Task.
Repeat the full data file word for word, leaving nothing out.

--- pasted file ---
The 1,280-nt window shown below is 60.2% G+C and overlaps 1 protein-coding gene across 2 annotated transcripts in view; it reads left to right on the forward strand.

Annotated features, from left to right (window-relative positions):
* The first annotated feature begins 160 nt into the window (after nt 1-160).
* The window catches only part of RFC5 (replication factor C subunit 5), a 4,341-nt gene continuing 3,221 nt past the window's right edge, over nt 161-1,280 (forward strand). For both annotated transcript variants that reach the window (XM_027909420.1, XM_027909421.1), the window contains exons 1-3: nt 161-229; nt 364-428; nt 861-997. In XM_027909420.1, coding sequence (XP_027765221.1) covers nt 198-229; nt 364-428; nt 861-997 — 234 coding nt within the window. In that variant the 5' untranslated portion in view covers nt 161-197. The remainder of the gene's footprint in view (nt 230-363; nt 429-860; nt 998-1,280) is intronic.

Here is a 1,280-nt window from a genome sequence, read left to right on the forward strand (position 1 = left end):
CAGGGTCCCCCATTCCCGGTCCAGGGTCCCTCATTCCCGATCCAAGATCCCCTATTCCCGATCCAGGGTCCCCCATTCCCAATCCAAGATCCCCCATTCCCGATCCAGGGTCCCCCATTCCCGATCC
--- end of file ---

The 1,280-nt window shown below is 60.2% G+C and overlaps 1 protein-coding gene across 2 annotated transcripts in view; it reads left to right on the forward strand.

Annotated features, from left to right (window-relative positions):
* The first annotated feature begins 160 nt into the window (after nt 1-160).
* The window catches only part of RFC5 (replication factor C subunit 5), a 4,341-nt gene continuing 3,221 nt past the window's right edge, over nt 161-1,280 (forward strand). For both annotated transcript variants that reach the window (XM_027909420.1, XM_027909421.1), the window contains exons 1-3: nt 161-229; nt 364-428; nt 861-997. In XM_027909420.1, coding sequence (XP_027765221.1) covers nt 198-229; nt 364-428; nt 861-997 — 234 coding nt within the window. In that variant the 5' untranslated portion in view covers nt 161-197. The remainder of the gene's footprint in view (nt 230-363; nt 429-860; nt 998-1,280) is intronic.

Here is a 1,280-nt window from a genome sequence, read left to right on the forward strand (position 1 = left end):
CAGGGTCCCCCATTCCCGGTCCAGGGTCCCTCATTCCCGATCCAAGATCCCCTATTCCCGATCCAGGGTCCCCCATTCCCAATCCAAGATCCCCCATTCCCGATCCAGGGTCCCCCATTCCCGATCC